Blogging ICHEP 2010

A collective forum about the 35th edition of
the International Conference on High Energy Physics (Paris, July 2010)

Monday, August 2, 2010

Summary of personal impressions

In looking back at ICHEP, what are my personal overall impressions? The conference was very well organised (with the minor exception of the dinner), the venue was great (as were the conference bag and its contents), the President felt obliged to attend -- so it was clearly a good and successful conference overall.

It was also pretty big (for a physics conference, not in the greater scheme of such things), in fact almost too big for my taste; perhaps it's just that as a theorist I'm naturally more introverted, but I find it difficult to meet people and start a conversation when there's a huge crowd. Smaller more focussed conferences are probably better for discussions; there was also a notable lack of questions in the plenary talks -- perhaps also a symptom of excessive size.

On the other hand, the huge size means a very diverse set of speakers, which enables one to learn about all the things that have recently gone on in the wider field. Since the arXiv is getting so vast that it is well-nigh impossible to even read the titles of all papers that get posted to the hep-* sections (much less the abstracts, to say nothing of the papers -- even assuming that one had the exceptionally broad knowledge base to be able to make sense of all of them), this overview is perhaps the most important function of a large conference like ICHEP.

And the things to be learnt were of great interest: CMS and ATLAS have "rediscovered" the Standard Model; that in itself is no surprise, but the speed at which the LHC experiments have managed to get there is amazing at least for this theorist. The arrival of the LHC hasn't rung the death-knell for the Tevatron quite yet, though: while rumours of a Higgs discovery turned out to have no foundation in fact (a 2σ deviation is hardly a basis even for a rumour), CDF and D0 combined could exclude a much larger mass region for the Higgs, further narrowing down the regions where it can hide. Also from the Tevatron comes the like-sign dimuon charge asymmetry that may be the first sign of new physics if it is confirmed by another experiment. Away from the big colliders, the neutrino physicists and cosmologists are also doing impressive work and chipping away at the Standard Model's plinth. The representation of my own field of research was perhaps not optimally suited to the audience, since the parallel sessions on lattice QCD were not very well-attended except by the lattice people and the plenary talk concentrated on work that would likely have enraptured a nuclear physics audience, but probably not a HEP one. Overall, I got the impression that the experimentalists take ICHEP much more serious as a forum than we theorists do -- there were a lot of new experimental results presented for the first time at ICHEP, whereas most of the theoretical results had been presented at other conferences or been posted on the arXiv earlier.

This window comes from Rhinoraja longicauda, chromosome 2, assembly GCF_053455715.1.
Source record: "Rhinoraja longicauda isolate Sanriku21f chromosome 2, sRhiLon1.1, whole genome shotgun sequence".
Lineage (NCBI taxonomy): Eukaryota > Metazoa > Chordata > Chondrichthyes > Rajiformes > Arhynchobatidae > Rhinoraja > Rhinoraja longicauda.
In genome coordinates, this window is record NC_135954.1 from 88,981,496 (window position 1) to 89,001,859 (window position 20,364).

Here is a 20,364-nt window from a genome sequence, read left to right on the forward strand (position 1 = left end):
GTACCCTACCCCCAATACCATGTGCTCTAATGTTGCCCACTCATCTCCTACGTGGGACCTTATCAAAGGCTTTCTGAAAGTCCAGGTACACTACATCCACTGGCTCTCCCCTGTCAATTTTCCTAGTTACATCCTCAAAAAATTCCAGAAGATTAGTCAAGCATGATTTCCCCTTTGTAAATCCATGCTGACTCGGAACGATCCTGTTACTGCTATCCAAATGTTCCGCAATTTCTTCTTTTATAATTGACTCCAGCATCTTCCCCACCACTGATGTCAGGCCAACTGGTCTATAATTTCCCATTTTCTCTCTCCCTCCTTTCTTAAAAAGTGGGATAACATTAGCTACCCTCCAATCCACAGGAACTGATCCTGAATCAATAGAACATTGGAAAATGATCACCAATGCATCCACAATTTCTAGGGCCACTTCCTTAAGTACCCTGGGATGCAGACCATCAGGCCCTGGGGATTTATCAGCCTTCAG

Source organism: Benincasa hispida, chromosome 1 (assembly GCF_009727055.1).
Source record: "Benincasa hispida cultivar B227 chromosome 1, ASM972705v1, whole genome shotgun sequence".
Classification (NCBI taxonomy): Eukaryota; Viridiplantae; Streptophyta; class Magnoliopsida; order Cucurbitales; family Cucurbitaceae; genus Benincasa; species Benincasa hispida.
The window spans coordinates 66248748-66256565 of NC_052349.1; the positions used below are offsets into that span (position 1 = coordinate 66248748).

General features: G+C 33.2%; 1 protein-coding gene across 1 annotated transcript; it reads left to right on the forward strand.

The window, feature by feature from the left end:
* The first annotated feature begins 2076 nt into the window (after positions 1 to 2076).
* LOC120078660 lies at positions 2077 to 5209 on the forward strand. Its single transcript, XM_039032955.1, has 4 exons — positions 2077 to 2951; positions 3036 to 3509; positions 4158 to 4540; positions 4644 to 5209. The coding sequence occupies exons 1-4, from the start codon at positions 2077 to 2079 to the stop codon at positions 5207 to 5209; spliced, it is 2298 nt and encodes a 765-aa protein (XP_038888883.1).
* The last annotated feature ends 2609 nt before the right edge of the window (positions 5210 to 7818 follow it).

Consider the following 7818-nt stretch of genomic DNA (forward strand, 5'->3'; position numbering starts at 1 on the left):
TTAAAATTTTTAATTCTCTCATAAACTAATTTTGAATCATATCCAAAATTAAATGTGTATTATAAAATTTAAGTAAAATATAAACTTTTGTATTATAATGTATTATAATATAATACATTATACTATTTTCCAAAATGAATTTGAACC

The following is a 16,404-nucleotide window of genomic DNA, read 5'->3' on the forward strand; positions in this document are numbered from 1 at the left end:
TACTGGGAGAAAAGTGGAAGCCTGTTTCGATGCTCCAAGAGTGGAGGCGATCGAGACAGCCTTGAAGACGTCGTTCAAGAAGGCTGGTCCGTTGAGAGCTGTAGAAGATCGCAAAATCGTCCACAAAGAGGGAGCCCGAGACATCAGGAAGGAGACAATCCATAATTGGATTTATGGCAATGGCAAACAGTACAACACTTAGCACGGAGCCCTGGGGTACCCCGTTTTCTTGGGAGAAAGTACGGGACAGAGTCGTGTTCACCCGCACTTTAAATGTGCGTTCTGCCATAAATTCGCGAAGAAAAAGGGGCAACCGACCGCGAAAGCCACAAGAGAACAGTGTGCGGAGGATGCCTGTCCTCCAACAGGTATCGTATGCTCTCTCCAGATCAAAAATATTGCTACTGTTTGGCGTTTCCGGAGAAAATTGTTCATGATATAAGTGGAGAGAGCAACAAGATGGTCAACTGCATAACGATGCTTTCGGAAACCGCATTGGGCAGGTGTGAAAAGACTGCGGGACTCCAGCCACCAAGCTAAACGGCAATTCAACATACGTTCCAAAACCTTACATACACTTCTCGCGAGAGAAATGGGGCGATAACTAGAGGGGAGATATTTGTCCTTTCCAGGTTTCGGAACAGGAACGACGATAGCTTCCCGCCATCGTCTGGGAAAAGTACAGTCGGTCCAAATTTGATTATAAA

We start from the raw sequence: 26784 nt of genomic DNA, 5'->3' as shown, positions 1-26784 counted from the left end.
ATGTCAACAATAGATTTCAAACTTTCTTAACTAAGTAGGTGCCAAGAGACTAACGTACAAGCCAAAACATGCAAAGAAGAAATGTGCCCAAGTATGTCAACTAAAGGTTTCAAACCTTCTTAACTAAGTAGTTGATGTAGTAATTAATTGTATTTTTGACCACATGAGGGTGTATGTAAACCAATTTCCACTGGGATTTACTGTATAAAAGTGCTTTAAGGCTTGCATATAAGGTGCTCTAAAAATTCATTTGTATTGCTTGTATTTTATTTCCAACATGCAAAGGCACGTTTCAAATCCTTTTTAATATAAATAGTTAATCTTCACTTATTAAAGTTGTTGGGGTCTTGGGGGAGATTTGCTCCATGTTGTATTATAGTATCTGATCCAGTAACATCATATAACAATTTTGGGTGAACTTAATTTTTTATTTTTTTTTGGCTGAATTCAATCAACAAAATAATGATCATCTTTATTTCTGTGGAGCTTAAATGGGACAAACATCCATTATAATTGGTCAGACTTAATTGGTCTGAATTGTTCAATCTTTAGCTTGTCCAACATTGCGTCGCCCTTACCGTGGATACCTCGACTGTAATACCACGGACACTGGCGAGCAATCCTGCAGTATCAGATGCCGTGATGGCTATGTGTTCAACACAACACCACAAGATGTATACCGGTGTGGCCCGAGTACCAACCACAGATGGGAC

Blogging a conference as part of a group rather than on my own blog was an interesting new experience; for a lone blogger, ICHEP would have been way too big!

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